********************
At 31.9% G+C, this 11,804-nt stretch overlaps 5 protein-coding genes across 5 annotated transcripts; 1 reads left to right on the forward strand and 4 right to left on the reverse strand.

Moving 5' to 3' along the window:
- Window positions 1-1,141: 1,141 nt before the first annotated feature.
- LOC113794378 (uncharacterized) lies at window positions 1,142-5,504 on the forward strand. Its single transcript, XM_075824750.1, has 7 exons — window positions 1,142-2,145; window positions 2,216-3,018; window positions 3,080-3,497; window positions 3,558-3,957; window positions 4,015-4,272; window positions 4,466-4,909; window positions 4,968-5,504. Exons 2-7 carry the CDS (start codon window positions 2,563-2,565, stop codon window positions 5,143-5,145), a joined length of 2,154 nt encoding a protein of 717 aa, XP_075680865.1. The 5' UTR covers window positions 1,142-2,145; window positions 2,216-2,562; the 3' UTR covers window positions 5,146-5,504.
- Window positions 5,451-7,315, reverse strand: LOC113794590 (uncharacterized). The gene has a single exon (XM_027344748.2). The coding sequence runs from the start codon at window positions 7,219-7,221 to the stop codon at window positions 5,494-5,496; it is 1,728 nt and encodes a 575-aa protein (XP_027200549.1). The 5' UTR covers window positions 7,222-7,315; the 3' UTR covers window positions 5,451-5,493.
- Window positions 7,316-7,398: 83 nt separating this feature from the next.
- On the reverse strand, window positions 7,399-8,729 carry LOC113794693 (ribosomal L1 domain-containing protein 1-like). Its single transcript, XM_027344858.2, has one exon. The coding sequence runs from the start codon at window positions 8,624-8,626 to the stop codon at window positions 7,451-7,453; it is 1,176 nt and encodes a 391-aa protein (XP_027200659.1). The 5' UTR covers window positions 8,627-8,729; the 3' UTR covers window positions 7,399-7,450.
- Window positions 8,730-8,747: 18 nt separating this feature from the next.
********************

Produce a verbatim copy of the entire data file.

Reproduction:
At 31.9% G+C, this 11,804-nt stretch overlaps 5 protein-coding genes across 5 annotated transcripts; 1 reads left to right on the forward strand and 4 right to left on the reverse strand.

Moving 5' to 3' along the window:
- Window positions 1-1,141: 1,141 nt before the first annotated feature.
- LOC113794378 (uncharacterized) lies at window positions 1,142-5,504 on the forward strand. Its single transcript, XM_075824750.1, has 7 exons — window positions 1,142-2,145; window positions 2,216-3,018; window positions 3,080-3,497; window positions 3,558-3,957; window positions 4,015-4,272; window positions 4,466-4,909; window positions 4,968-5,504. Exons 2-7 carry the CDS (start codon window positions 2,563-2,565, stop codon window positions 5,143-5,145), a joined length of 2,154 nt encoding a protein of 717 aa, XP_075680865.1. The 5' UTR covers window positions 1,142-2,145; window positions 2,216-2,562; the 3' UTR covers window positions 5,146-5,504.
- Window positions 5,451-7,315, reverse strand: LOC113794590 (uncharacterized). The gene has a single exon (XM_027344748.2). The coding sequence runs from the start codon at window positions 7,219-7,221 to the stop codon at window positions 5,494-5,496; it is 1,728 nt and encodes a 575-aa protein (XP_027200549.1). The 5' UTR covers window positions 7,222-7,315; the 3' UTR covers window positions 5,451-5,493.
- Window positions 7,316-7,398: 83 nt separating this feature from the next.
- On the reverse strand, window positions 7,399-8,729 carry LOC113794693 (ribosomal L1 domain-containing protein 1-like). Its single transcript, XM_027344858.2, has one exon. The coding sequence runs from the start codon at window positions 8,624-8,626 to the stop codon at window positions 7,451-7,453; it is 1,176 nt and encodes a 391-aa protein (XP_027200659.1). The 5' UTR covers window positions 8,627-8,729; the 3' UTR covers window positions 7,399-7,450.
- Window positions 8,730-8,747: 18 nt separating this feature from the next.